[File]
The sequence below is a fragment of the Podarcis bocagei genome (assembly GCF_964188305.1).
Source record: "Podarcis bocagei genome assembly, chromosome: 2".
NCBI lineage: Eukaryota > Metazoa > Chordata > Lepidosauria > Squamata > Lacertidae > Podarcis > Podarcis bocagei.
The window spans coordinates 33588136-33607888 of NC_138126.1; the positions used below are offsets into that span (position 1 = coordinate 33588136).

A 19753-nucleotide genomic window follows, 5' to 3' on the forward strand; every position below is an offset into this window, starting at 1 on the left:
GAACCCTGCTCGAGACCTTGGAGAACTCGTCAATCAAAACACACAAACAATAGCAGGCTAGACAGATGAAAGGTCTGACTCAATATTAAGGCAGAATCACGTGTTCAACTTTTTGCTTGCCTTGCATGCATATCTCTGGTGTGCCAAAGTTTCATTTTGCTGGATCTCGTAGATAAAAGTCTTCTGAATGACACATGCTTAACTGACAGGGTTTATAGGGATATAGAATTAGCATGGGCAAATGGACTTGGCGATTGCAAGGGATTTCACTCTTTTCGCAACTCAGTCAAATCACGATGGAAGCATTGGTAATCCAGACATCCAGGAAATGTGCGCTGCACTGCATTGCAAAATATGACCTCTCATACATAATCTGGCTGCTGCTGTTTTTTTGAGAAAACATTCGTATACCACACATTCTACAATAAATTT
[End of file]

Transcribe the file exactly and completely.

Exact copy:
The sequence below is a fragment of the Podarcis bocagei genome (assembly GCF_964188305.1).
Source record: "Podarcis bocagei genome assembly, chromosome: 2".
NCBI lineage: Eukaryota > Metazoa > Chordata > Lepidosauria > Squamata > Lacertidae > Podarcis > Podarcis bocagei.
The window spans coordinates 33588136-33607888 of NC_138126.1; the positions used below are offsets into that span (position 1 = coordinate 33588136).

A 19753-nucleotide genomic window follows, 5' to 3' on the forward strand; every position below is an offset into this window, starting at 1 on the left:
GAACCCTGCTCGAGACCTTGGAGAACTCGTCAATCAAAACACACAAACAATAGCAGGCTAGACAGATGAAAGGTCTGACTCAATATTAAGGCAGAATCACGTGTTCAACTTTTTGCTTGCCTTGCATGCATATCTCTGGTGTGCCAAAGTTTCATTTTGCTGGATCTCGTAGATAAAAGTCTTCTGAATGACACATGCTTAACTGACAGGGTTTATAGGGATATAGAATTAGCATGGGCAAATGGACTTGGCGATTGCAAGGGATTTCACTCTTTTCGCAACTCAGTCAAATCACGATGGAAGCATTGGTAATCCAGACATCCAGGAAATGTGCGCTGCACTGCATTGCAAAATATGACCTCTCATACATAATCTGGCTGCTGCTGTTTTTTTGAGAAAACATTCGTATACCACACATTCTACAATAAATTT